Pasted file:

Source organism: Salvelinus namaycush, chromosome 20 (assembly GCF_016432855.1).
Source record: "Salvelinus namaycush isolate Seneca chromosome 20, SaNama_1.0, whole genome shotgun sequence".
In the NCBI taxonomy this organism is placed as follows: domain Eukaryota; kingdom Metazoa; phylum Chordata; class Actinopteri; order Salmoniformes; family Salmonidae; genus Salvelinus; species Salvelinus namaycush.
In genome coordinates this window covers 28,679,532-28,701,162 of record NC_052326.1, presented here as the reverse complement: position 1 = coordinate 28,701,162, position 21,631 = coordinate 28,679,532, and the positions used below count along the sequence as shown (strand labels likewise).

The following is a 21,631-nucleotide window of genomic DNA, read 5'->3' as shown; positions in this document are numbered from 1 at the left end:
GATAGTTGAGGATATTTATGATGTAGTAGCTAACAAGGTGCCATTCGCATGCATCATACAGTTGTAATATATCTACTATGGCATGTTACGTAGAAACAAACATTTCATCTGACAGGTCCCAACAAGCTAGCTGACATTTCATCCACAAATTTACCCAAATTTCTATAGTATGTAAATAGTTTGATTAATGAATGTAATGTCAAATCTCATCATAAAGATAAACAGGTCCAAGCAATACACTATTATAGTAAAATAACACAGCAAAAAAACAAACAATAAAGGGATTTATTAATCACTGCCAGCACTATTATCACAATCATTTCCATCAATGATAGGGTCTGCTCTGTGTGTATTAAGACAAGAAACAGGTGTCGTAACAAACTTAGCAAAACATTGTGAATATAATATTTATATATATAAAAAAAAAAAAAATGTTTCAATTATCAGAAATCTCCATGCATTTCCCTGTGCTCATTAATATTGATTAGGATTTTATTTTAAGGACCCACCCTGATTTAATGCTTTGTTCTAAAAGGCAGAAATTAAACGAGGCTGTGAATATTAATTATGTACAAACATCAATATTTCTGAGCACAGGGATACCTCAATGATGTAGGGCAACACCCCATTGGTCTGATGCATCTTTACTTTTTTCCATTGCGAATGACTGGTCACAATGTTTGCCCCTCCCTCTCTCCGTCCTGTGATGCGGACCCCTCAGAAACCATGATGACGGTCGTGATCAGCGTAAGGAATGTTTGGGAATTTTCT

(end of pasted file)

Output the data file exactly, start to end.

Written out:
Source organism: Salvelinus namaycush, chromosome 20 (assembly GCF_016432855.1).
Source record: "Salvelinus namaycush isolate Seneca chromosome 20, SaNama_1.0, whole genome shotgun sequence".
In the NCBI taxonomy this organism is placed as follows: domain Eukaryota; kingdom Metazoa; phylum Chordata; class Actinopteri; order Salmoniformes; family Salmonidae; genus Salvelinus; species Salvelinus namaycush.
In genome coordinates this window covers 28,679,532-28,701,162 of record NC_052326.1, presented here as the reverse complement: position 1 = coordinate 28,701,162, position 21,631 = coordinate 28,679,532, and the positions used below count along the sequence as shown (strand labels likewise).

The following is a 21,631-nucleotide window of genomic DNA, read 5'->3' as shown; positions in this document are numbered from 1 at the left end:
GATAGTTGAGGATATTTATGATGTAGTAGCTAACAAGGTGCCATTCGCATGCATCATACAGTTGTAATATATCTACTATGGCATGTTACGTAGAAACAAACATTTCATCTGACAGGTCCCAACAAGCTAGCTGACATTTCATCCACAAATTTACCCAAATTTCTATAGTATGTAAATAGTTTGATTAATGAATGTAATGTCAAATCTCATCATAAAGATAAACAGGTCCAAGCAATACACTATTATAGTAAAATAACACAGCAAAAAAACAAACAATAAAGGGATTTATTAATCACTGCCAGCACTATTATCACAATCATTTCCATCAATGATAGGGTCTGCTCTGTGTGTATTAAGACAAGAAACAGGTGTCGTAACAAACTTAGCAAAACATTGTGAATATAATATTTATATATATAAAAAAAAAAAAAATGTTTCAATTATCAGAAATCTCCATGCATTTCCCTGTGCTCATTAATATTGATTAGGATTTTATTTTAAGGACCCACCCTGATTTAATGCTTTGTTCTAAAAGGCAGAAATTAAACGAGGCTGTGAATATTAATTATGTACAAACATCAATATTTCTGAGCACAGGGATACCTCAATGATGTAGGGCAACACCCCATTGGTCTGATGCATCTTTACTTTTTTCCATTGCGAATGACTGGTCACAATGTTTGCCCCTCCCTCTCTCCGTCCTGTGATGCGGACCCCTCAGAAACCATGATGACGGTCGTGATCAGCGTAAGGAATGTTTGGGAATTTTCT